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The tall poppies get the cut.

    <p><a href="http://feedproxy.google.com/~r/reason/DailyBrickbats/~3/Zl8c5d5VdPY/give-me-down-to-there-hair">Give Me Down to There Hair. <cite>Daily Brickbats</cite> (2010-09-03)</a>:</p><blockquote><q>Officials at Godley Middle School in Texas have placed 12-year-old Chris McGregor in in-school detention until he cuts his hair. The school dress code bars male students from having hair below the shoulders, and McGregor's locks are too long. Superintendent Paul Smithson says the rule helps reduce bullying. You see,...</q></blockquote>

In which Superintended Paul Smithson is using indefinite in-school suspension to make sure that no student “stands out” in any way.

Here’s his justification for this insane enforcement of an inane policy: “Bullying’s a big thing, and we want to make sure everyone’s dressed appropriately, someone doesn’t bring attention to themselves so that someone says something to them, and all of a sudden we have a problem.”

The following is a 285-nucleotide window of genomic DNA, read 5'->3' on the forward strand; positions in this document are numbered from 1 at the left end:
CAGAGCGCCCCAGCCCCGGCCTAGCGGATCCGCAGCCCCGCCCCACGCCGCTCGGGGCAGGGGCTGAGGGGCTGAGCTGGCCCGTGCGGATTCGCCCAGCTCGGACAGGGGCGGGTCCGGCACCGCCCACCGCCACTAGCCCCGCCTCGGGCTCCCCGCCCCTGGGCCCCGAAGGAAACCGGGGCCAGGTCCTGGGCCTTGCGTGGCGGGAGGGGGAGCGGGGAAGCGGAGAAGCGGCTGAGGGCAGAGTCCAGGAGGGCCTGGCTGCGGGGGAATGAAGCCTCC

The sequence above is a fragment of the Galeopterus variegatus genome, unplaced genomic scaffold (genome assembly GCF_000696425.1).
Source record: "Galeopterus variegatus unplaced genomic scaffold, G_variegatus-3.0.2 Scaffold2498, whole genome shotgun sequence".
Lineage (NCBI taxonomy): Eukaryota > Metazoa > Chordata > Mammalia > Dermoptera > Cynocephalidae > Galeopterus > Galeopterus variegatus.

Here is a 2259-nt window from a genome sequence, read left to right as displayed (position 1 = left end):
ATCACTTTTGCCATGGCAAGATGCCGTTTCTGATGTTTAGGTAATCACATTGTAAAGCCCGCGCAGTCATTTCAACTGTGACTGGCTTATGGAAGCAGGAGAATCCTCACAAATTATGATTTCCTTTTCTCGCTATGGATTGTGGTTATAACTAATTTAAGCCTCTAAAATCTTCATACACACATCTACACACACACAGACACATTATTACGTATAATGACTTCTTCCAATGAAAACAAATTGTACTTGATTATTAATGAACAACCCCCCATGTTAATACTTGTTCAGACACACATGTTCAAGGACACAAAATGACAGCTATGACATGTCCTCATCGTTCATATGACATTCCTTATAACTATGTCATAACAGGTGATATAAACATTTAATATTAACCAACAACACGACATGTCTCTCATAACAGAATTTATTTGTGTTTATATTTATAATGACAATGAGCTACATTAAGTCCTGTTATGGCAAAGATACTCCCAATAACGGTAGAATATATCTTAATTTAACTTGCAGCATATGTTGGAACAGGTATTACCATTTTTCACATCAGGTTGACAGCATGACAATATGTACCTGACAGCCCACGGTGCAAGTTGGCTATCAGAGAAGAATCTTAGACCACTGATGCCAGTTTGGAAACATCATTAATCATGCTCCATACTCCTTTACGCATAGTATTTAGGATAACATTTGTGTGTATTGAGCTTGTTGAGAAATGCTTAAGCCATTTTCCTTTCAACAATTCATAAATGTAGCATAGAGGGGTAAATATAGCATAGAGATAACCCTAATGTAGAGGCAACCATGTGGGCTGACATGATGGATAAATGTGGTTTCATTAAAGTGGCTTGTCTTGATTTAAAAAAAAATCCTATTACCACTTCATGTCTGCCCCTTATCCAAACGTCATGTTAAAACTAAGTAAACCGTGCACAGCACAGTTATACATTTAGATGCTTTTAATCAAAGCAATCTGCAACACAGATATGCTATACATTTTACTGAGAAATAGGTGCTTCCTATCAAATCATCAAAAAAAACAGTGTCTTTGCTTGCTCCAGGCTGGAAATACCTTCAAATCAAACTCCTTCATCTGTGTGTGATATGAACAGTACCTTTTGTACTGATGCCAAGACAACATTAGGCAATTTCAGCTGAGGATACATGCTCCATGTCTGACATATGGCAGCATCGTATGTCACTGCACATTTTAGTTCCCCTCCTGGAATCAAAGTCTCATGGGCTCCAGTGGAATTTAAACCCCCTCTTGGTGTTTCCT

Yep: a problem with the bullies. So why does Paul Smithson’s policy punish the victims instead?

4 replies to The tall poppies get the cut. Use a feed to Follow replies to this article · TrackBack URI

  1. LibWob

    I think the bullies here are the ‘officials’ (since when did schools have officials? Aren’t they staff? Teachers? Administrators?)

  2. WorBlux

    Because schools are there the create conformity, and bullies enforce conformity. Thereby enforcing the true purpose of schooling.

  3. Dr. Q

    “I think the bullies here are the ‘officials’”

    This was my first thought. When a student harasses another student for having long hair, that’s bullying. When an “official” harasses a student for having long hair, that’s just enforcing the “dress code.”

  4. Laura J.

    What a bunch of creepers. What is it about American middle school administrative culture that makes adults think playing haircut police is worth their time?

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